• Decem­ber 19th, 2009: SeaTac/Airport
  • March 19th, 2016: Capi­tol Hill, Uni­ver­si­ty of Washington
  • Sep­tem­ber 24th, 2016: Angle Lake

The three forth­com­ing North­gate Link sta­tions are:

  • U Dis­trict (at NE 45th Street and Brook­lyn Avenue NE)
  • Roo­sevelt (at NE 65th Street and 12th Avenue NE)
  • North­gate (1st Avenue NE and NE 103rd Street)

U Dis­trict and Roo­sevelt are under­ground sta­tions that feel like sub­way stops. Both have wide sets of non-emer­gency stairs that go all the way down to the plat­form, unlike Capi­tol Hill and Uni­ver­si­ty of Wash­ing­ton, plus heav­ier duty “tran­sit grade” esca­la­tors that tol­er­ate wear and tear more gracefully.

North­gate, on the oth­er hand, is an ele­vat­ed sta­tion built over the streetscape along­side Inter­state 5, as you can see from this aer­i­al pho­to tak­en today:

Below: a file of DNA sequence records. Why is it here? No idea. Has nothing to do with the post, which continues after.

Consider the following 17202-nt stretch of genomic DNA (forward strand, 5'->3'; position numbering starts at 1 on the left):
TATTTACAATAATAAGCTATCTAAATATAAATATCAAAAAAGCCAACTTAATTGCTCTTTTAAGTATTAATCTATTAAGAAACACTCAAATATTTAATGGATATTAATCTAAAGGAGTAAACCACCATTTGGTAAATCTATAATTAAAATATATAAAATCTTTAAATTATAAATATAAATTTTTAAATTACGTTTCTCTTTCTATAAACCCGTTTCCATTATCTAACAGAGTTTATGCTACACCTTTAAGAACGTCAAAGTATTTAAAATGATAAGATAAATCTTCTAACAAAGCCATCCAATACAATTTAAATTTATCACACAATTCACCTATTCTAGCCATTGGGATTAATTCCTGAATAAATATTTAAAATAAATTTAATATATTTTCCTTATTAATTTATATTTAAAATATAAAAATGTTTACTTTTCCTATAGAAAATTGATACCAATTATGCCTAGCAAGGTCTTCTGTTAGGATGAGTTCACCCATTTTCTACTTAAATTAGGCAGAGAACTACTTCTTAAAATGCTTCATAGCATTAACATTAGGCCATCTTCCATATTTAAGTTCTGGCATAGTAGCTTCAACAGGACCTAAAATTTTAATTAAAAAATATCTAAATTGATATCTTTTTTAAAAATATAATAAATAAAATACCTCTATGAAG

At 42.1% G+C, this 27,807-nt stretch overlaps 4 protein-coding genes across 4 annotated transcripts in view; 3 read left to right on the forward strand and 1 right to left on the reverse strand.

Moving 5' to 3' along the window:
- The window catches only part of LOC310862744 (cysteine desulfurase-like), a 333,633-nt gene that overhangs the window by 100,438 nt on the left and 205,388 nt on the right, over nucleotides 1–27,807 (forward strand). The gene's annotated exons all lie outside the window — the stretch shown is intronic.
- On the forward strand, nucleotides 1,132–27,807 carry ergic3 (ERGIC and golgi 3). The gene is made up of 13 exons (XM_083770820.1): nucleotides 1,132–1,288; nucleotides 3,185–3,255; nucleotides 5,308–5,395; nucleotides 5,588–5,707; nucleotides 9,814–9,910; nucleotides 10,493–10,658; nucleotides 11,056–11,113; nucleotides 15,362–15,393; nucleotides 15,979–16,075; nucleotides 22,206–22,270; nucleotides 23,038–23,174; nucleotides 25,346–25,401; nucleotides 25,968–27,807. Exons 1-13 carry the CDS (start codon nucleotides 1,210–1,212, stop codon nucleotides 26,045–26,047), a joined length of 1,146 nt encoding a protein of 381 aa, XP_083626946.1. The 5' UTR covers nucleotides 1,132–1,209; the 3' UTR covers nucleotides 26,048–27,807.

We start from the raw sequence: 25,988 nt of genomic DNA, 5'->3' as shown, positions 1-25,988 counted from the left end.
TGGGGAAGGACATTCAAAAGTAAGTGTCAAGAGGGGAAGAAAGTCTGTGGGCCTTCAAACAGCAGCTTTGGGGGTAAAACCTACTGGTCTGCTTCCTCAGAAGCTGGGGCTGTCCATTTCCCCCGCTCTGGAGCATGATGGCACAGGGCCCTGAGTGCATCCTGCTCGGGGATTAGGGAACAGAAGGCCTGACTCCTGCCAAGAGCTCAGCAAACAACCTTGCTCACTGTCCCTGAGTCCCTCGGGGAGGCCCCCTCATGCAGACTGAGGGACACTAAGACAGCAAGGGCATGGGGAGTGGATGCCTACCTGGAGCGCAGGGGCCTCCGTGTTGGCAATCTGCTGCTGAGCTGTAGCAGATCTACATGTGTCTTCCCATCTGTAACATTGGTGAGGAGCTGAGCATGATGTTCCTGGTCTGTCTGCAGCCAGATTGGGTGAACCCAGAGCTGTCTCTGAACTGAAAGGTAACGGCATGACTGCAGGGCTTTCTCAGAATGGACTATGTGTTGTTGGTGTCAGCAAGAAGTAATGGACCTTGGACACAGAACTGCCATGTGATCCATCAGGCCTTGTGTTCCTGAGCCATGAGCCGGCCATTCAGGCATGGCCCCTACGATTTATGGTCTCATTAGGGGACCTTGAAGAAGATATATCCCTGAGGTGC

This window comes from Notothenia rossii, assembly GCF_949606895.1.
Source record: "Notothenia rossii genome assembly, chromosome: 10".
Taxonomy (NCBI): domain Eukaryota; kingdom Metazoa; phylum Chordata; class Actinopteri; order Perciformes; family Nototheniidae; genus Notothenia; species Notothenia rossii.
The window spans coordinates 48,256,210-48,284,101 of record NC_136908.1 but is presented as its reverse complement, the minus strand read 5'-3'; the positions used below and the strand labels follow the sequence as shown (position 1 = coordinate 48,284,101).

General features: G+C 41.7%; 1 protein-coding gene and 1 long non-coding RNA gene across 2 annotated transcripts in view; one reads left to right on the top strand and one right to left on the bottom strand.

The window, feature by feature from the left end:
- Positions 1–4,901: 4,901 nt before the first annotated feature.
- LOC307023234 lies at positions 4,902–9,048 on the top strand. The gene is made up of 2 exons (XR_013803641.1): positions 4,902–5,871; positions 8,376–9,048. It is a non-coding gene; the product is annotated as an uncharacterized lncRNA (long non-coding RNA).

Northgate Link Station from the air

The brand new North­gate Link light rail sta­tion, as seen from sev­er­al dozen meters above the ground (Pho­to: Andrew Villeneuve/NPI)

“This mile­stone will trans­form com­mutes and com­mu­ni­ties, and fur­ther demon­strate the pow­er of light rail to whisk rid­ers to their des­ti­na­tions quick­ly, sus­tain­ably, and absolute­ly reli­ably,” said Sound Tran­sit Board Vice Chair and King Coun­ty Exec­u­tive Dow Con­stan­tine. “King Coun­ty Metro Tran­sit will expand North­gate Link’s ben­e­fits by tying local bus routes with sta­tions, so thou­sands of com­muters can sim­ply skip the dai­ly Ship Canal Bridge bottleneck.”

Lib­er­at­ing peo­ple from I‑5 con­ges­tion was a key objec­tive of the 1996 Sound Move plan that sup­plied Sound Tran­sit its ini­tial fund­ing and project mandate.